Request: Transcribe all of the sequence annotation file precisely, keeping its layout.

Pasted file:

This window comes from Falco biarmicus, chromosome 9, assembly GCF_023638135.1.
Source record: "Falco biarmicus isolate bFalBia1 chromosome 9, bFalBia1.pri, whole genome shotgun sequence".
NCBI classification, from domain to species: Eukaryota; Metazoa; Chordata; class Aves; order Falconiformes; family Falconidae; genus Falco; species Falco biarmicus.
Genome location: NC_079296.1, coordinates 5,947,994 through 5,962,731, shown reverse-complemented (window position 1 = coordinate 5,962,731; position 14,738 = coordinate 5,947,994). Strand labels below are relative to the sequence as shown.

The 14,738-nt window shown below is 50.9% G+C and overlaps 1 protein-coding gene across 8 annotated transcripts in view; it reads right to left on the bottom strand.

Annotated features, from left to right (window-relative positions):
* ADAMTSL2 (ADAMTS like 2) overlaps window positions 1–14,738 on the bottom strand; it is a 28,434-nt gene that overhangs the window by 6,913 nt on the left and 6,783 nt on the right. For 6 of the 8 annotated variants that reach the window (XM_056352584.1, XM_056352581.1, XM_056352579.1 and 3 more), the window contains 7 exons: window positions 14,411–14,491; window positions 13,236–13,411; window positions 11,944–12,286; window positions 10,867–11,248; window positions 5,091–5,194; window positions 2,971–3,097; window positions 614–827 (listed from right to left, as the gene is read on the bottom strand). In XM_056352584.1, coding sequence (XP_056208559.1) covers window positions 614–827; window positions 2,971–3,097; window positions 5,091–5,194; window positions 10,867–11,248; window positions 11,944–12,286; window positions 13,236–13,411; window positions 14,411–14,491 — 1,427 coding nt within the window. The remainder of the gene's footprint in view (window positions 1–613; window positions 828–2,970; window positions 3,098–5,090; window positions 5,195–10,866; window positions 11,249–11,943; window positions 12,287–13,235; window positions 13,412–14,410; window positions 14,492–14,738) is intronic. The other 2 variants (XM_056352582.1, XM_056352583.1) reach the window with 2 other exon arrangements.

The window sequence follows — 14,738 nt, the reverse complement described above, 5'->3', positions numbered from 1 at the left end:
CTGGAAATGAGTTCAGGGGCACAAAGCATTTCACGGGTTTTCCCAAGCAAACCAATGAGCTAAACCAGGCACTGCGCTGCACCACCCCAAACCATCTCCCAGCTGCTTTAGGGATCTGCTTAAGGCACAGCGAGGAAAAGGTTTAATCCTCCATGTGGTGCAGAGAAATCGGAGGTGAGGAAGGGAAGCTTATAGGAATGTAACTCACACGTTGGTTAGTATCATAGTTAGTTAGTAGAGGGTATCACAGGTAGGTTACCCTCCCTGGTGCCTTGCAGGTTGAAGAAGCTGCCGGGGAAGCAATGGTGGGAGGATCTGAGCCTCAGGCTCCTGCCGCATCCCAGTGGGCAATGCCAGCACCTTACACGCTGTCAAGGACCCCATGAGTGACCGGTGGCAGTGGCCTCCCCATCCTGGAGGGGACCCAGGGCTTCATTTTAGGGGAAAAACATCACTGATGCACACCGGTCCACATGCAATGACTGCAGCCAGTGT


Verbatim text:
This window comes from Falco biarmicus, chromosome 9, assembly GCF_023638135.1.
Source record: "Falco biarmicus isolate bFalBia1 chromosome 9, bFalBia1.pri, whole genome shotgun sequence".
NCBI classification, from domain to species: Eukaryota; Metazoa; Chordata; class Aves; order Falconiformes; family Falconidae; genus Falco; species Falco biarmicus.
Genome location: NC_079296.1, coordinates 5,947,994 through 5,962,731, shown reverse-complemented (window position 1 = coordinate 5,962,731; position 14,738 = coordinate 5,947,994). Strand labels below are relative to the sequence as shown.

The 14,738-nt window shown below is 50.9% G+C and overlaps 1 protein-coding gene across 8 annotated transcripts in view; it reads right to left on the bottom strand.

Annotated features, from left to right (window-relative positions):
* ADAMTSL2 (ADAMTS like 2) overlaps window positions 1–14,738 on the bottom strand; it is a 28,434-nt gene that overhangs the window by 6,913 nt on the left and 6,783 nt on the right. For 6 of the 8 annotated variants that reach the window (XM_056352584.1, XM_056352581.1, XM_056352579.1 and 3 more), the window contains 7 exons: window positions 14,411–14,491; window positions 13,236–13,411; window positions 11,944–12,286; window positions 10,867–11,248; window positions 5,091–5,194; window positions 2,971–3,097; window positions 614–827 (listed from right to left, as the gene is read on the bottom strand). In XM_056352584.1, coding sequence (XP_056208559.1) covers window positions 614–827; window positions 2,971–3,097; window positions 5,091–5,194; window positions 10,867–11,248; window positions 11,944–12,286; window positions 13,236–13,411; window positions 14,411–14,491 — 1,427 coding nt within the window. The remainder of the gene's footprint in view (window positions 1–613; window positions 828–2,970; window positions 3,098–5,090; window positions 5,195–10,866; window positions 11,249–11,943; window positions 12,287–13,235; window positions 13,412–14,410; window positions 14,492–14,738) is intronic. The other 2 variants (XM_056352582.1, XM_056352583.1) reach the window with 2 other exon arrangements.

The window sequence follows — 14,738 nt, the reverse complement described above, 5'->3', positions numbered from 1 at the left end:
CTGGAAATGAGTTCAGGGGCACAAAGCATTTCACGGGTTTTCCCAAGCAAACCAATGAGCTAAACCAGGCACTGCGCTGCACCACCCCAAACCATCTCCCAGCTGCTTTAGGGATCTGCTTAAGGCACAGCGAGGAAAAGGTTTAATCCTCCATGTGGTGCAGAGAAATCGGAGGTGAGGAAGGGAAGCTTATAGGAATGTAACTCACACGTTGGTTAGTATCATAGTTAGTTAGTAGAGGGTATCACAGGTAGGTTACCCTCCCTGGTGCCTTGCAGGTTGAAGAAGCTGCCGGGGAAGCAATGGTGGGAGGATCTGAGCCTCAGGCTCCTGCCGCATCCCAGTGGGCAATGCCAGCACCTTACACGCTGTCAAGGACCCCATGAGTGACCGGTGGCAGTGGCCTCCCCATCCTGGAGGGGACCCAGGGCTTCATTTTAGGGGAAAAACATCACTGATGCACACCGGTCCACATGCAATGACTGCAGCCAGTGT